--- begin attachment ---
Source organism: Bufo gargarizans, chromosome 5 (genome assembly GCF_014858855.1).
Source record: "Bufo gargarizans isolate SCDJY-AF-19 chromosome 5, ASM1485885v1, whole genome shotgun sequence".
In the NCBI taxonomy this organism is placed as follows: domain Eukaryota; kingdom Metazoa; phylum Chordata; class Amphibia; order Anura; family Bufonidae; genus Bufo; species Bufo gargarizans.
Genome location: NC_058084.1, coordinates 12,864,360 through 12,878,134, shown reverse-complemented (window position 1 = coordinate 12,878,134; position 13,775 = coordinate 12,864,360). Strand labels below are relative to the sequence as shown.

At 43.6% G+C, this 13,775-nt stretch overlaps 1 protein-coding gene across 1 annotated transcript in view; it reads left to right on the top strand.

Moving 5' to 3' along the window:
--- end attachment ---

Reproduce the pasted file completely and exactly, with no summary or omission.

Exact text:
Source organism: Bufo gargarizans, chromosome 5 (genome assembly GCF_014858855.1).
Source record: "Bufo gargarizans isolate SCDJY-AF-19 chromosome 5, ASM1485885v1, whole genome shotgun sequence".
In the NCBI taxonomy this organism is placed as follows: domain Eukaryota; kingdom Metazoa; phylum Chordata; class Amphibia; order Anura; family Bufonidae; genus Bufo; species Bufo gargarizans.
Genome location: NC_058084.1, coordinates 12,864,360 through 12,878,134, shown reverse-complemented (window position 1 = coordinate 12,878,134; position 13,775 = coordinate 12,864,360). Strand labels below are relative to the sequence as shown.

At 43.6% G+C, this 13,775-nt stretch overlaps 1 protein-coding gene across 1 annotated transcript in view; it reads left to right on the top strand.

Moving 5' to 3' along the window: